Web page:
Unfortunately, however, Joey runs into a stumbling block on the road to success. Joey ingests something at a party, and has a bad reaction. He attacks Clay, in a drug-induced fit, and ends up in a coma in the hospital. Clay finds himself potentially culpable, because of having defended himself against Joey's attack. Even as he worries about Joey, he faces awkward questions from the policy and from Joey's parents.
The remainder of the book is nominally a mystery, as Clay seeks to understand what happened to Joey. However, it's really more of a coming of age story, as Clay, after living his life in Joey's shadow, learns to stand on his own. S. A. Harazin really knows Clay, inside and out. She conveys his hopelessness and lack of self worth in passage after passage. Clay demonstrates a strong need for approval, from the charge nurse at the hospital, from the police chief, from Michelle, from Clay's parents, reflecting his own father's lack of interest. Just about all of Clay's memories are wrapped up in his experiences with Joey, many of them situations in which Joey received material or emotional gifts that Clay didn't. Still, Clay never resents Joey. Instead, he internalizes a sense of being undeserving himself. Here are a few examples.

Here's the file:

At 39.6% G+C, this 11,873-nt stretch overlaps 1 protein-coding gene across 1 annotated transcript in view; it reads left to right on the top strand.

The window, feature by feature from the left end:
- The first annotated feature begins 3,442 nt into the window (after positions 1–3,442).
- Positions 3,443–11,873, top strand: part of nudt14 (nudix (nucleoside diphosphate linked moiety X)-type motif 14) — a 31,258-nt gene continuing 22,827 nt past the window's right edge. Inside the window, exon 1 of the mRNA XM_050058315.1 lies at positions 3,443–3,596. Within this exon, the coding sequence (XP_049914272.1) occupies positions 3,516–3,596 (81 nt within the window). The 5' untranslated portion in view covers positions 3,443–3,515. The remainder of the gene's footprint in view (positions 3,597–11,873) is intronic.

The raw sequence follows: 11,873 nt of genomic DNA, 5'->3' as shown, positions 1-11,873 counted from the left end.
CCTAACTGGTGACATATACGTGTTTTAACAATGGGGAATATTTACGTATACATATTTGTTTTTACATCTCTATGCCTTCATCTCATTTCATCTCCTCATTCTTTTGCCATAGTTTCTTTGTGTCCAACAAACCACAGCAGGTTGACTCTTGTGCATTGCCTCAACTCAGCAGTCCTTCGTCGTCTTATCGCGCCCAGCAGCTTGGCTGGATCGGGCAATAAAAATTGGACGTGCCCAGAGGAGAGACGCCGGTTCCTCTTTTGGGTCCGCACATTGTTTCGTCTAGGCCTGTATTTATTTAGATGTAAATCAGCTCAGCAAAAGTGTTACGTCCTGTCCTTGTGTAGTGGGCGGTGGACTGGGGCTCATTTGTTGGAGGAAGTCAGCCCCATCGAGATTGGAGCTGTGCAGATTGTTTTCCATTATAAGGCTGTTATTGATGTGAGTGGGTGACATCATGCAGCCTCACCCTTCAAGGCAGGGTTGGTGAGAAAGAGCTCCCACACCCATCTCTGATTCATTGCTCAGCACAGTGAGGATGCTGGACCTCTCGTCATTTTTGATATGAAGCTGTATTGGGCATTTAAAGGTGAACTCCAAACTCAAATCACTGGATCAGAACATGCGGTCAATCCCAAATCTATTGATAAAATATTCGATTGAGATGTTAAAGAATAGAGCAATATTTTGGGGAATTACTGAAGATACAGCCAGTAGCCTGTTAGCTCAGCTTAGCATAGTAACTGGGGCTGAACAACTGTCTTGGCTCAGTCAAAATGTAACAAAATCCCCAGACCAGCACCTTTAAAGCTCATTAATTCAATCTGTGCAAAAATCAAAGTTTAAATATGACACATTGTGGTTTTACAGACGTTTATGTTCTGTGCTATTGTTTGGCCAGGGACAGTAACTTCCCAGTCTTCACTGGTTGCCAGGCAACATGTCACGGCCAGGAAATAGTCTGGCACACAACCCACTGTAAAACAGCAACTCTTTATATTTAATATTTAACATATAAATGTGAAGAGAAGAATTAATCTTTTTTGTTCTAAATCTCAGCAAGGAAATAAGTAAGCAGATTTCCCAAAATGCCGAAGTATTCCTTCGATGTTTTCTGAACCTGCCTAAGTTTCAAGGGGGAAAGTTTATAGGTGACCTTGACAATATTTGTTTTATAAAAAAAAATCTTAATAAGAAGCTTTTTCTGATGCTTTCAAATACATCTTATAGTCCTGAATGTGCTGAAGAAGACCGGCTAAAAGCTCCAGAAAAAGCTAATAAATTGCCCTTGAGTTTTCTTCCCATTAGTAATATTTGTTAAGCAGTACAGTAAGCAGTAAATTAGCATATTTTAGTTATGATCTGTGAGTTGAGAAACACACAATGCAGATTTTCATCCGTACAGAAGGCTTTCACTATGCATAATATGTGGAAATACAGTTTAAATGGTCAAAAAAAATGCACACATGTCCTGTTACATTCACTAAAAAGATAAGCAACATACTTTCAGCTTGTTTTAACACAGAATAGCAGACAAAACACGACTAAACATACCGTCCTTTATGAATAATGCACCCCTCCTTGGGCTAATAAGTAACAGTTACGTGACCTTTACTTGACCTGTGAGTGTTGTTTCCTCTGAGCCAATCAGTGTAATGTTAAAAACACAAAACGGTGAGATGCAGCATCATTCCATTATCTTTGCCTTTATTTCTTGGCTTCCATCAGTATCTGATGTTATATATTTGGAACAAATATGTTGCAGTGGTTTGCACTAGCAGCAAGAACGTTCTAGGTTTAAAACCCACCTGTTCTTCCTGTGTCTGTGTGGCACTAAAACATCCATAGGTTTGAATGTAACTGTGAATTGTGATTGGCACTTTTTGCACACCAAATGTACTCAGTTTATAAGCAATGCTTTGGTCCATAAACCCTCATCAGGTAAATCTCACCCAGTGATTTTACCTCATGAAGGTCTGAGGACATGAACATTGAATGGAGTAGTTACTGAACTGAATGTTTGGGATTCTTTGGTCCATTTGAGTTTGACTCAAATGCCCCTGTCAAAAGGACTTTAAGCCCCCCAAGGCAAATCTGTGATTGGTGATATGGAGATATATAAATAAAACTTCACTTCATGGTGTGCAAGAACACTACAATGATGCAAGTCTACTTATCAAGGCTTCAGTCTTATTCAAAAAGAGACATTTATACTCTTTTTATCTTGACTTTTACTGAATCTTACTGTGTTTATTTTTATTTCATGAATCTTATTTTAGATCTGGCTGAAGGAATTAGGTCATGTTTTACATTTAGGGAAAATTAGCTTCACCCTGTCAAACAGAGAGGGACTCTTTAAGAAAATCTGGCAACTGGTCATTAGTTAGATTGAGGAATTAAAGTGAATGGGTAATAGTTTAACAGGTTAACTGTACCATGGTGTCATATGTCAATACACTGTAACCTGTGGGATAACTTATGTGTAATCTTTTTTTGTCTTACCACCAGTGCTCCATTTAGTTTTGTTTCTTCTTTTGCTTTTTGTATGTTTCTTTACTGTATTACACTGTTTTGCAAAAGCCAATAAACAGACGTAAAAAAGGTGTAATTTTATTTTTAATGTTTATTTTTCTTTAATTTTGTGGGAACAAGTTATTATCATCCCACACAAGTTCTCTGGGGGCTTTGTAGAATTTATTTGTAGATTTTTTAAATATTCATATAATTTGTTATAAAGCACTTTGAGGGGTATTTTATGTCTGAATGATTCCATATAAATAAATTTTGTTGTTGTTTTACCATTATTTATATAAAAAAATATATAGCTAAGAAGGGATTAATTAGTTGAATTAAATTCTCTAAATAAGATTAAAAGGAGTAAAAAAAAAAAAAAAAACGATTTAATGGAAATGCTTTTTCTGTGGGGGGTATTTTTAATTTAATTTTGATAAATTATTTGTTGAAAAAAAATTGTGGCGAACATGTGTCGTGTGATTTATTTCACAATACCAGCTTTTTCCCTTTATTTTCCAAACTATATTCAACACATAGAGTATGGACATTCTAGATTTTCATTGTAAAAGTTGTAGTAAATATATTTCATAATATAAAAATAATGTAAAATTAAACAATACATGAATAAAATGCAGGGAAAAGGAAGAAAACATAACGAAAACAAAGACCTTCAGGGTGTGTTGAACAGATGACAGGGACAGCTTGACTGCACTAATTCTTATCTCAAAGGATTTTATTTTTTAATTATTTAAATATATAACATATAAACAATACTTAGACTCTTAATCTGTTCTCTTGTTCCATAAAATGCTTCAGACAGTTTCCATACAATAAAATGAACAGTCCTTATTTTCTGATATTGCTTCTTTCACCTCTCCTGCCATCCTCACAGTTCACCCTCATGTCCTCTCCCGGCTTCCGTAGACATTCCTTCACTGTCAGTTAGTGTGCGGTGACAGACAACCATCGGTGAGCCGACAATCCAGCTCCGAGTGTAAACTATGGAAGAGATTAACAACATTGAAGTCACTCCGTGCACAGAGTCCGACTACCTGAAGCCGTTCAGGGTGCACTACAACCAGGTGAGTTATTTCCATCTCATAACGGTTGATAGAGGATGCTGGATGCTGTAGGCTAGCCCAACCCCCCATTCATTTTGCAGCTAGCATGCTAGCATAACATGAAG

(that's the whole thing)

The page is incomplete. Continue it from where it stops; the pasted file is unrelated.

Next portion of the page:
"The kids from high school have never had much in common with me, even less so now that they're all just weeks away from college. They wear hundred-dollar jeans and drive new cars. They throw parties and invite Joey, and I sometimes tag along with him, when I don't have to work. But even when I'm there, I'm not there. I'm always on the outside looking in, wishing I had a car, wishing I had money, wishing I had a life." (Page 43)
"I ride on the edge of the road. I'm always careful on my bike, just in case a drunk driver or someone using a cell phone comes along. A delivery truck roars by and shakes the ground. As I pass the Biggs County Animal Shelter, dogs howl. I imagine I've just escaped from prison and the dogs are after me." (Page 53)